The Police and Border Guard Board (PPA) told the daily Põhjarannik, following a court verdict in a border violation case that annulled the fine imposed by PPA, that the Narva River border has many locations where it is difficult to mark the border.
"The answer to this problem is more complex than it may seem," Eve Kalmus, head of the border management bureau of the PPA, told Põhjarannik (link in Estonian). "Although the PPA is the authority that has the right to install border markers, transnational borders and their demarcation are determined by transnational agreements and in the case of the Narva River we are not talking about a national border, but a temporary control line."
Kalmus said that the situation is further complicated by the fact that cooperation with Russia is not running smoothly, which "leads to the fact that floating signs are not installed in all places on the Narva River."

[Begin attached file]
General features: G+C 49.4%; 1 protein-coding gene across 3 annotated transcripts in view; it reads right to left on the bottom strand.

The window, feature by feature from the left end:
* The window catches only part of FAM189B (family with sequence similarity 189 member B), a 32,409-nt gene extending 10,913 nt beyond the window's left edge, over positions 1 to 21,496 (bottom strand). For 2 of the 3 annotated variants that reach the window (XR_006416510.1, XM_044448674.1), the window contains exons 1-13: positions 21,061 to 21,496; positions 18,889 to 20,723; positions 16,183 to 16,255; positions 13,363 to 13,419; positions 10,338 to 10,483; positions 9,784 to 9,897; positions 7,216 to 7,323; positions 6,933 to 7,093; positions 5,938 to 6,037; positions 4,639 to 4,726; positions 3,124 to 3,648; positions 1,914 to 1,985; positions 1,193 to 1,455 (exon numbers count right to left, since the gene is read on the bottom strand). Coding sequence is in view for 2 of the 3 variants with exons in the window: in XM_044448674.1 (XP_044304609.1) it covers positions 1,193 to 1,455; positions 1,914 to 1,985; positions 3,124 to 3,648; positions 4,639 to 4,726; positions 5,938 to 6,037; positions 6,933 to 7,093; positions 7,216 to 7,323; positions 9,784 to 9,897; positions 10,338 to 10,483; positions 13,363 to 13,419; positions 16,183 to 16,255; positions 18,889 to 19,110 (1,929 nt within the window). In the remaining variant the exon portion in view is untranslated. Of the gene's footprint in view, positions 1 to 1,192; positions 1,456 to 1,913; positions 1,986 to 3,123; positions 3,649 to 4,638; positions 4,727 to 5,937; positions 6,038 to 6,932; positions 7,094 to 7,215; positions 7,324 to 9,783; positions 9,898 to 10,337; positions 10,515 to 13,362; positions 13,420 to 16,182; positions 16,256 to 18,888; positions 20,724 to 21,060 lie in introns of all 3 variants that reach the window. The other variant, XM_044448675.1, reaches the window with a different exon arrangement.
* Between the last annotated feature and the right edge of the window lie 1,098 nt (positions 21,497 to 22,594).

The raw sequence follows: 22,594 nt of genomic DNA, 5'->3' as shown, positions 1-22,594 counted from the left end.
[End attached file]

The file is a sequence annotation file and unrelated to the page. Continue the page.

She said that in light of the court's decision, the PPA will certainly draw its own conclusions: "Of course, it is important to us that the border markings are easily understood by everyone. We have also been in contact with the Ministry of Foreign Affairs on this issue."
June 9 this year, Estonian border guards detained a man in Alutaguse Rural Municipality, who on that day went on a boat about 40 meters to the Russian side and then returned to Estonia, which the Police and Border Guard Board considered as an illegal border crossing and fined the man €200, the daily reported earlier.
A man who illegally crossed the Narva River into Russia did not accept the fine imposed on him and won a court case, due to the fact that the border was not marked at the place of violation.
Editor: Kristina Kersa